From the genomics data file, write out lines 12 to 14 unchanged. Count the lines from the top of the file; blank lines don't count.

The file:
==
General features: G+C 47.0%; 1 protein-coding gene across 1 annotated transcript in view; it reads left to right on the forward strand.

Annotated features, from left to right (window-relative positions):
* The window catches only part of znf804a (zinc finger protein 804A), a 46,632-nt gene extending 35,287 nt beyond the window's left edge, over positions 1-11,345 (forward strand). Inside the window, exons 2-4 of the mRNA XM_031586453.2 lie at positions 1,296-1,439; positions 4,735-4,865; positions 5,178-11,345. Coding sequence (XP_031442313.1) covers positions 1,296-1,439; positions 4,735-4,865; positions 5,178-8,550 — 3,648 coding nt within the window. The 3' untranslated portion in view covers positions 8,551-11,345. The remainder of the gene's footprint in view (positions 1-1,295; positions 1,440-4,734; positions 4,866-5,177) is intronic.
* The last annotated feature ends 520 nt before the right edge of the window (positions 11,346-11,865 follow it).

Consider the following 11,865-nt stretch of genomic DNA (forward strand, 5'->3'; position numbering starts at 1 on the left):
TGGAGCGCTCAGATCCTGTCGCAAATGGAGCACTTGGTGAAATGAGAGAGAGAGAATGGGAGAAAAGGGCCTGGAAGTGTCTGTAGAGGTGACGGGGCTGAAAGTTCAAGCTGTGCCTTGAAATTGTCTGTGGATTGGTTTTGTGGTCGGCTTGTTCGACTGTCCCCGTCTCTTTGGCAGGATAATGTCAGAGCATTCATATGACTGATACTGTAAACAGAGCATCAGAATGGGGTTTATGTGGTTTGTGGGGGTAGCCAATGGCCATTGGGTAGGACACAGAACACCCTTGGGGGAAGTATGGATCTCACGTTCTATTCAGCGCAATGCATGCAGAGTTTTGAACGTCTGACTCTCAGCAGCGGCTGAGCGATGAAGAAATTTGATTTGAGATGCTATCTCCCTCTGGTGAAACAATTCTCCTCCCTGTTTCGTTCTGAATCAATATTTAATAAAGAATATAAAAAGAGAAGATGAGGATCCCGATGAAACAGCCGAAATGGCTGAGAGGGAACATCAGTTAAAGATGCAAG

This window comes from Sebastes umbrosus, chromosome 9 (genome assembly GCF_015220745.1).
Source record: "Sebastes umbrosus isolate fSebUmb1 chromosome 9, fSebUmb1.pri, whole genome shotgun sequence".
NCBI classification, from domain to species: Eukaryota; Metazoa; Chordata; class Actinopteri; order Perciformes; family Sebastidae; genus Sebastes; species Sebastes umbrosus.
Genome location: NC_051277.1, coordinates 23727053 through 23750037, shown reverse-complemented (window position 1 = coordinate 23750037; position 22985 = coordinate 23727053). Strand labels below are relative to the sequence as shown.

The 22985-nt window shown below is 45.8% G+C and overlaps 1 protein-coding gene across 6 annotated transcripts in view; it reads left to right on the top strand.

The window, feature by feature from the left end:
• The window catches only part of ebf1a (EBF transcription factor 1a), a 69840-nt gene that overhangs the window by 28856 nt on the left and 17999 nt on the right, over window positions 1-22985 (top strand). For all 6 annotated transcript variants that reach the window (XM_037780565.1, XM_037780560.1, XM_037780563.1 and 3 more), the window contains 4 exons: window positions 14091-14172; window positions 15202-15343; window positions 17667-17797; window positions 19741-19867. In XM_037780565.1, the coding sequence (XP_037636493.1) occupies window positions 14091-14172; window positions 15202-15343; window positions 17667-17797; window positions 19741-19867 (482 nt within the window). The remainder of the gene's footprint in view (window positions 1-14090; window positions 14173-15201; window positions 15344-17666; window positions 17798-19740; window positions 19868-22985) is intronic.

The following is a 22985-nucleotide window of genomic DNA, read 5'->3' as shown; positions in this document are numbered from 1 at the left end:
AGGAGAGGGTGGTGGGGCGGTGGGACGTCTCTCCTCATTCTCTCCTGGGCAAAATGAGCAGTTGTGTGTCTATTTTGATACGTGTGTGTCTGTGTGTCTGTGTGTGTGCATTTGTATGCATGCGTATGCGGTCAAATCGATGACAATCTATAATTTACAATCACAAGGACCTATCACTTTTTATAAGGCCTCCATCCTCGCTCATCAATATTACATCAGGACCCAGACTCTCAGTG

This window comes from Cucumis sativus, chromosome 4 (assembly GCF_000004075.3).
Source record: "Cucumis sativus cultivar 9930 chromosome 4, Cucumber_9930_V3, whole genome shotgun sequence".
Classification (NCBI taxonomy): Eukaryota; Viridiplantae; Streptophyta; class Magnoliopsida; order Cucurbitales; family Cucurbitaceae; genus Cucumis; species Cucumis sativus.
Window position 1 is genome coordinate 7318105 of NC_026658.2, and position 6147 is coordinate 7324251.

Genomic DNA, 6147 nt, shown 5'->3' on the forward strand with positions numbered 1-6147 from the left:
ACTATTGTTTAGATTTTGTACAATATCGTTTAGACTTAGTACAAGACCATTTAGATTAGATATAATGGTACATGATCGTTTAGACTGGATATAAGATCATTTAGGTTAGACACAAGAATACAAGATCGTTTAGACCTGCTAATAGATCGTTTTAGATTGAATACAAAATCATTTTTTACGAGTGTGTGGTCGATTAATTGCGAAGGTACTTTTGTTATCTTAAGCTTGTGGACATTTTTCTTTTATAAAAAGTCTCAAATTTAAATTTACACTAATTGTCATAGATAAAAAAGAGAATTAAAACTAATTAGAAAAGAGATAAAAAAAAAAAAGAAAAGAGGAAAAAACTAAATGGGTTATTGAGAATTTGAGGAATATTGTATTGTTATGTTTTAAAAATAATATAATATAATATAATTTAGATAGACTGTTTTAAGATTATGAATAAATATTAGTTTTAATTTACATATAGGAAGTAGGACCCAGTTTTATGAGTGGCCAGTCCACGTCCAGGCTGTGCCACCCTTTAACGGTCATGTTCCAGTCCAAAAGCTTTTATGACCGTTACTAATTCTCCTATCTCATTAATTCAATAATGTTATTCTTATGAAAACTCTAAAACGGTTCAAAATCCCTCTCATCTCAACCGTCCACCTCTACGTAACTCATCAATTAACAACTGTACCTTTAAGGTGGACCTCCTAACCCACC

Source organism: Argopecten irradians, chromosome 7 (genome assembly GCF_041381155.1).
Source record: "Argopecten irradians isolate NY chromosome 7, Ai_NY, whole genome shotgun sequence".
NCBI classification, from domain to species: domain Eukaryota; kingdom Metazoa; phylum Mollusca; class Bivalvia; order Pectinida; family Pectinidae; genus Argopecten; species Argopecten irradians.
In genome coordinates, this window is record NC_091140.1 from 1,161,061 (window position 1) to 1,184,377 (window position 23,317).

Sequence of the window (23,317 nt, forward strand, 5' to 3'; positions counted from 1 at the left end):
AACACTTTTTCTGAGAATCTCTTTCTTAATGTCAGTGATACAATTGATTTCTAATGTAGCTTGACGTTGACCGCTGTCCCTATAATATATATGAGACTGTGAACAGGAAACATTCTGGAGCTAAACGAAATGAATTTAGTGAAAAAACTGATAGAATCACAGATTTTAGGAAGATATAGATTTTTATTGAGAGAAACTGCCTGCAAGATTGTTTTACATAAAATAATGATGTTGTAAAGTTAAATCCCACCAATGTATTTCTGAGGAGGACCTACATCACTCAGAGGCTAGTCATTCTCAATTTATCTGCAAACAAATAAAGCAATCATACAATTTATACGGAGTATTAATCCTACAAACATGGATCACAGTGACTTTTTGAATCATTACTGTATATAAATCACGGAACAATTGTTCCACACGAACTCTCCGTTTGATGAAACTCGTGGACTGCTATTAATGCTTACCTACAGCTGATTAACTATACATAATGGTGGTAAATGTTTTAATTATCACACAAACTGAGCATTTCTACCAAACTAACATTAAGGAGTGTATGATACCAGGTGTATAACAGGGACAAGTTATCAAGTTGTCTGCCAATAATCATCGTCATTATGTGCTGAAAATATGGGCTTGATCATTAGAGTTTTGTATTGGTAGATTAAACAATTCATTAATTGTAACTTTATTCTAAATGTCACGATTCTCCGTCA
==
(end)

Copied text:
The window, feature by feature from the left end:
• The window catches only part of ebf1a (EBF transcription factor 1a), a 69840-nt gene that overhangs the window by 28856 nt on the left and 17999 nt on the right, over window positions 1-22985 (top strand). For all 6 annotated transcript variants that reach the window (XM_037780565.1, XM_037780560.1, XM_037780563.1 and 3 more), the window contains 4 exons: window positions 14091-14172; window positions 15202-15343; window positions 17667-17797; window positions 19741-19867. In XM_037780565.1, the coding sequence (XP_037636493.1) occupies window positions 14091-14172; window positions 15202-15343; window positions 17667-17797; window positions 19741-19867 (482 nt within the window). The remainder of the gene's footprint in view (window positions 1-14090; window positions 14173-15201; window positions 15344-17666; window positions 17798-19740; window positions 19868-22985) is intronic.

The following is a 22985-nucleotide window of genomic DNA, read 5'->3' as shown; positions in this document are numbered from 1 at the left end: